A longtime staple on western Canadian breakfast tables is about to make a comeback to a cereal bowl near you.

Sunny Boy Cereal will be hitting the shelves of grocery stores, organic food stores and health food stores in western Canada by the end of February, with a planned expansion into eastern Canada in early April.

The Schroeder family – brothers Jim, Elmer and Larry and Jim’s son Randy – have bought the bankrupt Camrose-based company from its most recent owner, Calgary food broker Paul Maloney.

The Schroeder family has had a long history with Sunny Boy cereal. As boys growing up in Camrose, they mowed the lawn of the original developers of the cereal, brothers Walter and Edgar Byers, who first settled in Camrose in 1926. The Byers established Byers Flour Mill, which was sold in 1991 to the then-Alberta Wheat Pool.

Amanda Kuttnick-Dyer photos, for Business Edge
In Camrose, the Schroeder family (from left, Randy, Jim, Elmer and Larry) are mixing up a new future for once-famous Sunny Boy.

“My older brothers went to school with the previous owner,” adds CEO Jim Schroeder of Schroeder Milling, the company’s new name. “He’s still part of our consultancy group.” The Schroeders have retained many of the former Sunny Boy employees, some of whom, like the two millers, have 20 years of service.

The wheat pool eventually merged with Manitoba Pool Elevators and changed its name to Agricore, which sold both the Sunny Boy brand and the product to Maloney in 2000. Prairie Sun Grains, as the company was subsequently called, went into receivership in June 2003 and the Schroeders bought out the company for an undisclosed price in December.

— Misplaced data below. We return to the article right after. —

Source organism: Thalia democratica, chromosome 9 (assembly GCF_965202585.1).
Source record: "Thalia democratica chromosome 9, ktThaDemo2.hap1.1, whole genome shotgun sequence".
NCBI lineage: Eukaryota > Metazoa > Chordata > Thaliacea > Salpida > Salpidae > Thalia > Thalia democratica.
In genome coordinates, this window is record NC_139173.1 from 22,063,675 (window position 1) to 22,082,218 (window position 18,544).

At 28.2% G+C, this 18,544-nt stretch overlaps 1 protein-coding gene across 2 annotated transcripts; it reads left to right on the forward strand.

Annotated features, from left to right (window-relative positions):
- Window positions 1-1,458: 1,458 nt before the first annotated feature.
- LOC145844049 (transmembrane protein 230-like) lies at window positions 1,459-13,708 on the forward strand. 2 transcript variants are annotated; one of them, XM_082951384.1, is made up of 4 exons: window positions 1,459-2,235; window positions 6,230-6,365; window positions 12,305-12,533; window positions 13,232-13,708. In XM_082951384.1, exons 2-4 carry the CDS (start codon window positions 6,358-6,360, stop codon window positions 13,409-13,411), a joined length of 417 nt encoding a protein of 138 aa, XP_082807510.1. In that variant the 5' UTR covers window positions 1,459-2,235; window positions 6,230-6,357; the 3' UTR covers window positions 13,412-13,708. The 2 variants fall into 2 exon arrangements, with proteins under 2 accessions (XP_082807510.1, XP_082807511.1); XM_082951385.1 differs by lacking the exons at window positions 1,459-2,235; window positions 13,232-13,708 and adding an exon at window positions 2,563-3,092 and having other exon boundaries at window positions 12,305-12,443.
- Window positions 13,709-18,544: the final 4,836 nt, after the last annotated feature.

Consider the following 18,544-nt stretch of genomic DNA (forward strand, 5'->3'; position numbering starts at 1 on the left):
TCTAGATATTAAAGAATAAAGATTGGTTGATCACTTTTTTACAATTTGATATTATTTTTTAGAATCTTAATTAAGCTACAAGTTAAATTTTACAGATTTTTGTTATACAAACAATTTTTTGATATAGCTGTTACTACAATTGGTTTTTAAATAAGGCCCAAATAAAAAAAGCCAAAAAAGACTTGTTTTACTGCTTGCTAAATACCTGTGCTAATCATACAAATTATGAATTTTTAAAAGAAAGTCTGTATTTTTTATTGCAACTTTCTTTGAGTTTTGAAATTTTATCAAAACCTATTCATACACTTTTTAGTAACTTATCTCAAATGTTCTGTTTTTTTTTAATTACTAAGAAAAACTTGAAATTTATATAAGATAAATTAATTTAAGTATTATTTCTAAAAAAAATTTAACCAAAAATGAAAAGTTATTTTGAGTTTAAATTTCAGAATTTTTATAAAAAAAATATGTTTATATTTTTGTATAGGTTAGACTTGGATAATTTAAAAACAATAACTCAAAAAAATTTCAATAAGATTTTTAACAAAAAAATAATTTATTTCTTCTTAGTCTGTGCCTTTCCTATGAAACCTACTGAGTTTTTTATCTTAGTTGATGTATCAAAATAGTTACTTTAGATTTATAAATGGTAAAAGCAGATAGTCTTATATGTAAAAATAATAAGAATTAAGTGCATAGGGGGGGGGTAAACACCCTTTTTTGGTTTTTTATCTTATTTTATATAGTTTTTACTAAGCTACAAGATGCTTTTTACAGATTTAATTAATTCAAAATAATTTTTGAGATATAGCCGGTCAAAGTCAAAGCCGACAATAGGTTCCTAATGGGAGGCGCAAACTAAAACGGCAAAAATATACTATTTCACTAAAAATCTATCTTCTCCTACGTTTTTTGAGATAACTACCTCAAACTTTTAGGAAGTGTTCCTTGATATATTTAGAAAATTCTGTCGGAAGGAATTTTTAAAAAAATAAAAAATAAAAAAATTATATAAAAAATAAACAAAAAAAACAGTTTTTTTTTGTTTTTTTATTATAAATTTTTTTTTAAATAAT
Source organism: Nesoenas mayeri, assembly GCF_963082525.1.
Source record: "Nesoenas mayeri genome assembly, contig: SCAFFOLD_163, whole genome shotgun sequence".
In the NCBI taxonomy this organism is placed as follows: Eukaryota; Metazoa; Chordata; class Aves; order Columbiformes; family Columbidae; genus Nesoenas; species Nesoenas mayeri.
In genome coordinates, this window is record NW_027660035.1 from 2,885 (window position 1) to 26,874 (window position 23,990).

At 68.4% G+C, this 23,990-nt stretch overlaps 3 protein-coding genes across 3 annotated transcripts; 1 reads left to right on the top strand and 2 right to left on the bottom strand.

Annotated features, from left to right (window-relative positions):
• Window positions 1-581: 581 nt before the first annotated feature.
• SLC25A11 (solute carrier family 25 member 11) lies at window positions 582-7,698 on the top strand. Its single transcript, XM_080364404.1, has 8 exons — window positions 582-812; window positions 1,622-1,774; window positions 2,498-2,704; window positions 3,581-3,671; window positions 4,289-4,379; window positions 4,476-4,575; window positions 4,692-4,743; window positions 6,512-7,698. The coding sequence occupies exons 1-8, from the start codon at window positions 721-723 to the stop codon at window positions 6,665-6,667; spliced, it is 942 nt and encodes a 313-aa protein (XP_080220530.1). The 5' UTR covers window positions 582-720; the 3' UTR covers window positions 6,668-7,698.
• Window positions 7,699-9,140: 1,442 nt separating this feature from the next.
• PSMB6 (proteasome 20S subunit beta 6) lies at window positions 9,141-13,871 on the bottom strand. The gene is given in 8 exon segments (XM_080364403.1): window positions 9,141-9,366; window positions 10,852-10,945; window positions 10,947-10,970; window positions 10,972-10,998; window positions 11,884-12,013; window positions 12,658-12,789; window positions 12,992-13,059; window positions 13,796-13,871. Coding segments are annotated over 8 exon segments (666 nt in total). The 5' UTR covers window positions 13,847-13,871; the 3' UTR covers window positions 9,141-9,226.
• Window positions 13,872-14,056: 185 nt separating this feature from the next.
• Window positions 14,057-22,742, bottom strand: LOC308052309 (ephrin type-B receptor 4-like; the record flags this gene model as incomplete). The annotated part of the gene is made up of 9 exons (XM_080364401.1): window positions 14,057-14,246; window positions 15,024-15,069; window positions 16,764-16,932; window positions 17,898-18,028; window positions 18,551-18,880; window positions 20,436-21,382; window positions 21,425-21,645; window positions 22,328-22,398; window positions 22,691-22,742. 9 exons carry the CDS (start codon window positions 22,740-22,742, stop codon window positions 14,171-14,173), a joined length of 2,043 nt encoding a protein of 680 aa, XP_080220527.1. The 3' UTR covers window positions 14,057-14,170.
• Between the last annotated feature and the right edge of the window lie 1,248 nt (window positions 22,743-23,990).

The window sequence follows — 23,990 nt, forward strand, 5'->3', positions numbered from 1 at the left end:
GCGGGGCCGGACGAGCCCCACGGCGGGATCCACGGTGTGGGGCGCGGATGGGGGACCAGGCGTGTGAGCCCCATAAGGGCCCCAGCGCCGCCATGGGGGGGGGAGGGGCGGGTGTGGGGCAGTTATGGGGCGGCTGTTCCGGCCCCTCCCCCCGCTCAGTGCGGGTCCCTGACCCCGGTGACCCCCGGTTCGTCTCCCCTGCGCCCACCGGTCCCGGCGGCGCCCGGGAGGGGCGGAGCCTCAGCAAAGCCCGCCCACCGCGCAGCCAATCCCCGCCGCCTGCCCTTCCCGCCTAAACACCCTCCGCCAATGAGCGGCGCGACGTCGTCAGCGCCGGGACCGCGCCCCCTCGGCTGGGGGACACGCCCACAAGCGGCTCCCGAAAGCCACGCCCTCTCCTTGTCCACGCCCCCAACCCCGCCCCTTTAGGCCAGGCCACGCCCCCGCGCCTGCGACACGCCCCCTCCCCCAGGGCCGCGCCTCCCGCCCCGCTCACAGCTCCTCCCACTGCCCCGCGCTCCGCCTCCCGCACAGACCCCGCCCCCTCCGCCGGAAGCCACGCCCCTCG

The Schroeders still have connections to Camrose. Their mother lives there, Elmer lives in nearby Buffalo Lake, Larry in nearby Rosalind, and Jim of Onoway is moving back to Camrose in the spring.

Jim, who has a background in nutraceuticals and functional foods, was working on a project with Prairie Sun Foods about a year and a half ago to produce the first certified non-GMO (genetically modified organism) product.

Jim Schroeder checks out the grain to be used in the revived Sunny Boy cereal.

While the name Sunny Boy evokes images of the hot cereal made with wheat, rye and flax, that’s not its only product. Sunny Boy also makes a pancake mix and Jim Schroeder hopes to expand into muffin and cake mixes, as well as cold cereals.

The company is certified organic, kosher and non-GMO. It produces both conventional and organic products. It doesn’t cost more to produce certified non-GMO products, but organic products are traditionally priced higher and people are willing to pay the extra price.

“Organics is a growing market. Every major grocery store that is taking Sunny Boy is taking both the conventional product and the organic,” says Jim Schroeder.

The Schroeder family has complementary skills. Jim has a background in formulating nutraceutical and functional foods, while his son Randy has run a manufacturing plant; brother Elmer used to own the Bashaw Star and is knowledgeable about advertising and marketing; and Larry has a background in human resources.

For Jim Schroeder, taking over the company is nostalgic. “It’s home,” he says of Camrose. “It’s always been home.”

Camrose used to have two signs boasting it was the “home of Sunny Boy.”

Those signs were taken down long ago, says Schroeder, “but we’re going to bring them back.”